Turkey in conflict: How Kurds' gains in Syria have pushed both sides to dig in
Seven months after the collapse of the Turkish-PKK peace process, the fighting is relentless and both sides are convinced now is the time to press their advantage.
The goal of the operation was simple and humanitarian: retrieve four corpses that had been rotting for weeks in this war-torn southeastern city.
A brief cease-fire was worked out in indirect talks between local Turkish authorities and young Kurdish militants holed up in a historic district of the city.
For a moment, it seemed a constellation of factors had aligned for success. Ambulances, local officials, rights groups, security forces, and media turned up for the extraction, which sought to alleviate the suffering of the bereaved families on hunger strike.
But an hour later, clashes erupted anew, the plan was scrapped, and everyone beat a retreat, evidence that both Turkey and the outlawed Kurdistan Workers’ Party (PKK) are giving no quarter in this phase of their decades-old conflict over greater Kurdish rights and autonomy.
When the fighting reignited in July, it ended a two-year peace process that saw Kurdish culture flourish and political participation increase. But both sides now feel the time is right to press their advantage militarily, analysts say.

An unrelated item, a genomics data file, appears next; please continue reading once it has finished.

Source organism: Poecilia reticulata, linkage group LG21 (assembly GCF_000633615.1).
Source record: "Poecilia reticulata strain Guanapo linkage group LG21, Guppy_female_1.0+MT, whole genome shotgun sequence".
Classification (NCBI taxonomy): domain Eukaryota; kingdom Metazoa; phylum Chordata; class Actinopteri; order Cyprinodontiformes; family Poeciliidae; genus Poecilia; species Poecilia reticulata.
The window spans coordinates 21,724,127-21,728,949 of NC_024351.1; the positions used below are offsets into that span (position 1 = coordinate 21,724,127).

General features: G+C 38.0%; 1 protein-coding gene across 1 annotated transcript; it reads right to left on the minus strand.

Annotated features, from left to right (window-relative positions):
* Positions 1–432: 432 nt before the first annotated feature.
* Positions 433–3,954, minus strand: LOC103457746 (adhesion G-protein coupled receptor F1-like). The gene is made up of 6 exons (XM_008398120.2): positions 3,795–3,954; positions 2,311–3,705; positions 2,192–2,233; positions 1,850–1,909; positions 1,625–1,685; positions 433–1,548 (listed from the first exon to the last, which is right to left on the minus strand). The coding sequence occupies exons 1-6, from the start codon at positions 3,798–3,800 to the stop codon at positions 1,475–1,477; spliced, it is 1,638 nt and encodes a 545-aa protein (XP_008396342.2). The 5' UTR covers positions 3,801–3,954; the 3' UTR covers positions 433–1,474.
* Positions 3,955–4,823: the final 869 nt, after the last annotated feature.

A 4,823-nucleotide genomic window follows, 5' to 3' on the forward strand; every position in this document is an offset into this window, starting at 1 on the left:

Bolstered by recent parliamentary elections that saw the party of President Recip Tayip Erdogan regain its majority, the government is determined to crush the PKK before even considering a return to talks.
For its part, the PKK has been emboldened by Kurdish military successes in Syria and Kurdish fighters’ increased visibility and legitimacy as a vital ally in the US-led fight against the Islamic State (IS).
But the Kurds’ very successes against IS, which created a more cohesive swath of autonomous Kurdish territory in northern Syria, magnified Turkey’s concerns about Kurdish autonomy on its own side of the border.
“This war in the cities is a result of the conflict in Syria,” says Muhittin Kilic, a merchant in Diyarbakir. “Turkey does not accept the Kurdish cantons that were set up there, but the Kurds will not turn back now. We have no problem with the Turkish people but we want self-administration.”
Military operations continue
Today, the prospects for peace between Turkey and the PKK appear increasingly slim.